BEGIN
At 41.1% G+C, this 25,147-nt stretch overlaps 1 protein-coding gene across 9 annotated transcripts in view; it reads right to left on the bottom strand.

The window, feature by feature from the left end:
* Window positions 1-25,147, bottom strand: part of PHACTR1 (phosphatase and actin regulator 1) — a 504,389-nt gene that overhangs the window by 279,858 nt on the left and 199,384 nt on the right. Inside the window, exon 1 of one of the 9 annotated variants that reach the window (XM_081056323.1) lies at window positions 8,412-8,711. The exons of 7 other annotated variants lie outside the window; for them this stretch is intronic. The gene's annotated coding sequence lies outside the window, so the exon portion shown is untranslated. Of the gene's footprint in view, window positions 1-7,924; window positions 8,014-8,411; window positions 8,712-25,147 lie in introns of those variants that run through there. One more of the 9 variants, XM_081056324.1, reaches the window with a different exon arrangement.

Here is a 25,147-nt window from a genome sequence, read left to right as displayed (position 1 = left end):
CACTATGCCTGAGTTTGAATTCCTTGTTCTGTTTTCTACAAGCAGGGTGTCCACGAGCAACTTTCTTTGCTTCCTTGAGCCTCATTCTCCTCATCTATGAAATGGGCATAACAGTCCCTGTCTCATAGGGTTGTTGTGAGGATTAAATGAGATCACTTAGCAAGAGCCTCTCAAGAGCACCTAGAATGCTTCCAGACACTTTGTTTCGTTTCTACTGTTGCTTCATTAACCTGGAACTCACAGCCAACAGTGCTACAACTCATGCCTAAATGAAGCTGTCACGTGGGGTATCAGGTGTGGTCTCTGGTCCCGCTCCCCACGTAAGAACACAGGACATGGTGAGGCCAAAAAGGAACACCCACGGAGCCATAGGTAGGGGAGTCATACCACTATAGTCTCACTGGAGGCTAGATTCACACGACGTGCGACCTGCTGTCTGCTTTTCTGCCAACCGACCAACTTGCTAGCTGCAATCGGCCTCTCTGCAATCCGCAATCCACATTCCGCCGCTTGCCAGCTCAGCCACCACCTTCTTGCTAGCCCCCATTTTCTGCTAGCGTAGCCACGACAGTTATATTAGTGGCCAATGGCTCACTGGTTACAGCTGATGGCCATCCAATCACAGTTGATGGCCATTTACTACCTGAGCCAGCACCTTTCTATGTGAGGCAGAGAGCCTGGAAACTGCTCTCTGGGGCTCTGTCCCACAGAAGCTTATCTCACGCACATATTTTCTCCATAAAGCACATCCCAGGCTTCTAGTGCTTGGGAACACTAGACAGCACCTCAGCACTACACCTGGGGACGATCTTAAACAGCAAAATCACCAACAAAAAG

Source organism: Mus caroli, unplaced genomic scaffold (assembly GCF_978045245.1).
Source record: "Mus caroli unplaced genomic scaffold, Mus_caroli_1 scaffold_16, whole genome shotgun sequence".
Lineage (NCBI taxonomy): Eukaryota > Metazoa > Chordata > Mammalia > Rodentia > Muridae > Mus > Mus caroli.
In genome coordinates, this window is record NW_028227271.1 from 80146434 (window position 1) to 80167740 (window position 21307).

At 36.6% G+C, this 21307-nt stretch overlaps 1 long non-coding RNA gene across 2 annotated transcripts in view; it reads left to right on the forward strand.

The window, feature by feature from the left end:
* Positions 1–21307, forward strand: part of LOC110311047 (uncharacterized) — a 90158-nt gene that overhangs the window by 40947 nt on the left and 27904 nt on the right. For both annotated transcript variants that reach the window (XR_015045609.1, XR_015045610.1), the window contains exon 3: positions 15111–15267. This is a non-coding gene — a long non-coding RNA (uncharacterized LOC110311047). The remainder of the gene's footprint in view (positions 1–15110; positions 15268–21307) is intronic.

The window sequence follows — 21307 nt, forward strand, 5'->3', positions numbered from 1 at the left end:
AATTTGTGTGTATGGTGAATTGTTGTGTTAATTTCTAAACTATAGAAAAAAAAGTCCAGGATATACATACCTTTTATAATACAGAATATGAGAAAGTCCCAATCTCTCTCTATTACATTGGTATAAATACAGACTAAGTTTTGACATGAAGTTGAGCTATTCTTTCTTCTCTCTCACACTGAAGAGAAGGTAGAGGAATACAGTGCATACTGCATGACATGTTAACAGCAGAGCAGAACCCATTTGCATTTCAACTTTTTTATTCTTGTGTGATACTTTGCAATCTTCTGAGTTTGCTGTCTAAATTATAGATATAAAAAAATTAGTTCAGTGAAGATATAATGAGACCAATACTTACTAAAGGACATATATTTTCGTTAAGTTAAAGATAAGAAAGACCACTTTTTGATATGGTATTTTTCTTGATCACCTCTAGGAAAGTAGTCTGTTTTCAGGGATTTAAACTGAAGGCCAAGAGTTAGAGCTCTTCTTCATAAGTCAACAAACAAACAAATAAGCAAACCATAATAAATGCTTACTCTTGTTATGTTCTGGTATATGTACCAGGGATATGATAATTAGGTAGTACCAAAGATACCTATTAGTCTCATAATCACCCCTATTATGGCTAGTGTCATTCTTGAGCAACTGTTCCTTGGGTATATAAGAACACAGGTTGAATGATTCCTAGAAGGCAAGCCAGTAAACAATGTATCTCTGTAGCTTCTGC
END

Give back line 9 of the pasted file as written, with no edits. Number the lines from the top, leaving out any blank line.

In genome coordinates, this window is record NW_028227271.1 from 80146434 (window position 1) to 80167740 (window position 21307).